Great Horned Owl – The breeding habitat of the Great Horned Owl extends from subarctic North America through much of Central America and South America south to Tierra del Fuego. They are absent from southern Guatemala, El Salvador and Nicaragua to Panama in Central, and Amazonia and the southwest in South America, as well as from the West Indies and indeed most off-shore islands.
Within their habitat they can take up residence in trees that include deciduous, coniferous, and mixed forests, tropical rainforests, pampas, prairie, mountainous areas, deserts, subarctic tundra, rocky coasts, mangrove swamp forests, and some urban areas. It is less common in the more extreme areas (i.e. the heart of the deserts, extremely dense rainforests and in montane regions), generally absent from palustrine habitat, and missing from the high Arctic tundra. All mated Great Horned Owls are permanent residents of their territories, but unmated and younger birds move about a lot in search of company and a territory, and leave regions with little food in winter.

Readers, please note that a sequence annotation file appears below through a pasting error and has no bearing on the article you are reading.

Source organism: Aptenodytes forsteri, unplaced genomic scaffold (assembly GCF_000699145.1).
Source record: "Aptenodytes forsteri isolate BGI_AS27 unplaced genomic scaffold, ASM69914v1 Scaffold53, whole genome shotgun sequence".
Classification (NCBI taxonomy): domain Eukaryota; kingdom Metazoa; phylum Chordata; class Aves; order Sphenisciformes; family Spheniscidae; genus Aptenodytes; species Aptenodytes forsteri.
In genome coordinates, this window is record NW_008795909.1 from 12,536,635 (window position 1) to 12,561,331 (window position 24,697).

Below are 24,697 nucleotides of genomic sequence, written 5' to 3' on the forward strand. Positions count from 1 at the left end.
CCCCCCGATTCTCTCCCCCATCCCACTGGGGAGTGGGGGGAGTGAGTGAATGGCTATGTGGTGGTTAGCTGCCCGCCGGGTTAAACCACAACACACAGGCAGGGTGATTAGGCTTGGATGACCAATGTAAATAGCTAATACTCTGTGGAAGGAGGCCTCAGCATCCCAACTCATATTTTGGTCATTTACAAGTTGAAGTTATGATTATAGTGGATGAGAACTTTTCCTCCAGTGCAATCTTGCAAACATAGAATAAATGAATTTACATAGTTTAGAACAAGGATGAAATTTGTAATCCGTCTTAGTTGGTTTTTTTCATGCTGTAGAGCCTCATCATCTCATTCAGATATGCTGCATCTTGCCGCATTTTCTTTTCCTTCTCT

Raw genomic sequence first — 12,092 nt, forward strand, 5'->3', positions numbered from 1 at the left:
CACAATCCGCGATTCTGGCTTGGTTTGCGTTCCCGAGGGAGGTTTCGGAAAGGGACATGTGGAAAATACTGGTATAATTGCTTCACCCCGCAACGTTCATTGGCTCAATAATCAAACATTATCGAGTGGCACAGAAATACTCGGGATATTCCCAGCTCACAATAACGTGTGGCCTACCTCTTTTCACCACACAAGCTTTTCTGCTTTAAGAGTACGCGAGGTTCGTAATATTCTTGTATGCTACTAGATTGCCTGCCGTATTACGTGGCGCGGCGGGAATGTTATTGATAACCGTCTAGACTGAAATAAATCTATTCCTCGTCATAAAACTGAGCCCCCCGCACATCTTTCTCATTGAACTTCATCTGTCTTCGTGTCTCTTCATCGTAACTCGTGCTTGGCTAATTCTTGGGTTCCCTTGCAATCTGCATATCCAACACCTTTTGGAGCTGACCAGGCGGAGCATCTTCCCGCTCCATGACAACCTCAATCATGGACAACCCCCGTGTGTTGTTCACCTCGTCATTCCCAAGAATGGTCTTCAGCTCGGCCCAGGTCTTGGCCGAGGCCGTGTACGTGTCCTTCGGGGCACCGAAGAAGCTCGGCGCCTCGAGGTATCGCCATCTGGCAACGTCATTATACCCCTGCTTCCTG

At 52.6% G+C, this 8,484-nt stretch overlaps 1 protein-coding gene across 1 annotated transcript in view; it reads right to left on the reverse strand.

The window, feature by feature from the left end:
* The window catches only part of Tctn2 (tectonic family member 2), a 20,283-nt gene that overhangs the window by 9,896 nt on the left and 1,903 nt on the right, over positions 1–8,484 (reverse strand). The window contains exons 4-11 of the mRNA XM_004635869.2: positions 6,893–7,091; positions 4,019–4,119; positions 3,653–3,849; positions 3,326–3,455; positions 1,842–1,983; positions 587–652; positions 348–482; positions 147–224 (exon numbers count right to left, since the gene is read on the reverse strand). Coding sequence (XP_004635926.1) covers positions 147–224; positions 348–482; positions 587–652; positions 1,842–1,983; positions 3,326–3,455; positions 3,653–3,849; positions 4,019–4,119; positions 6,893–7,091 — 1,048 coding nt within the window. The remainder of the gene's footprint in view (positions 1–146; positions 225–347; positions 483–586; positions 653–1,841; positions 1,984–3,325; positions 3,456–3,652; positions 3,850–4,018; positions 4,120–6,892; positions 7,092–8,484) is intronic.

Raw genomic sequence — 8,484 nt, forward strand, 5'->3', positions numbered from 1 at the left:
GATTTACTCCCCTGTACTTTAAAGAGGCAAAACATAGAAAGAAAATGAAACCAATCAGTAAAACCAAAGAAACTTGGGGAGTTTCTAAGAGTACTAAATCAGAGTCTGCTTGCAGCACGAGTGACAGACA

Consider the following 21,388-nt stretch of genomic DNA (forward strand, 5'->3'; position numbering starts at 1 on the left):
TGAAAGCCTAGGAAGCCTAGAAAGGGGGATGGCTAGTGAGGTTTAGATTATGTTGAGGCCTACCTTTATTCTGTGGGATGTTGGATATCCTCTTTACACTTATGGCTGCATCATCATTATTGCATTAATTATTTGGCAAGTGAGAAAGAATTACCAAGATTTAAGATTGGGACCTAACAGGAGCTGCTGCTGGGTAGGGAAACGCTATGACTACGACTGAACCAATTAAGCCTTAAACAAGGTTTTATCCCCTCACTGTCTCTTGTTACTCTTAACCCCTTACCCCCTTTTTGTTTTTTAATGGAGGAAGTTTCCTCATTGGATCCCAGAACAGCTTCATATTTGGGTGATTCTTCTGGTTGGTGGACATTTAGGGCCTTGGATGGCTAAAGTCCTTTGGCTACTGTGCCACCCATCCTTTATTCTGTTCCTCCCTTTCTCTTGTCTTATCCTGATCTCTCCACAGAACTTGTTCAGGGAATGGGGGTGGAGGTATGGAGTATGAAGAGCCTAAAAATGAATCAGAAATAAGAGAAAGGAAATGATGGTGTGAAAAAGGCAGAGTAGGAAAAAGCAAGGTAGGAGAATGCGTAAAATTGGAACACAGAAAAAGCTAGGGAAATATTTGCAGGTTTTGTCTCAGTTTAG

Great Horned Owl eggs, nestlings and fledgings may be preyed on by foxes, coyotes, or wild or feral cats. There are almost no predators of adults, but they may be killed in confrontations with eagles, Snowy Owls and, mostly, other Great Horned Owls. Far-ranging as it is, it is not considered a globally threatened species by the IUCN. Owls have spectacular binocular vision allowing them to pinpoint prey and see in low light. The eyes of Great Horned Owls are nearly as large as those of humans and are immobile within their circular bone sockets. Instead of turning their eyes, they turn their heads. Therefore, their neck must be able to turn a full 270 degrees in order to see in other directions without moving its entire body.
An owl's hearing is as good – if not better – than its vision; they have better depth perception and better perception of sound elevation (up-down direction) than humans. Th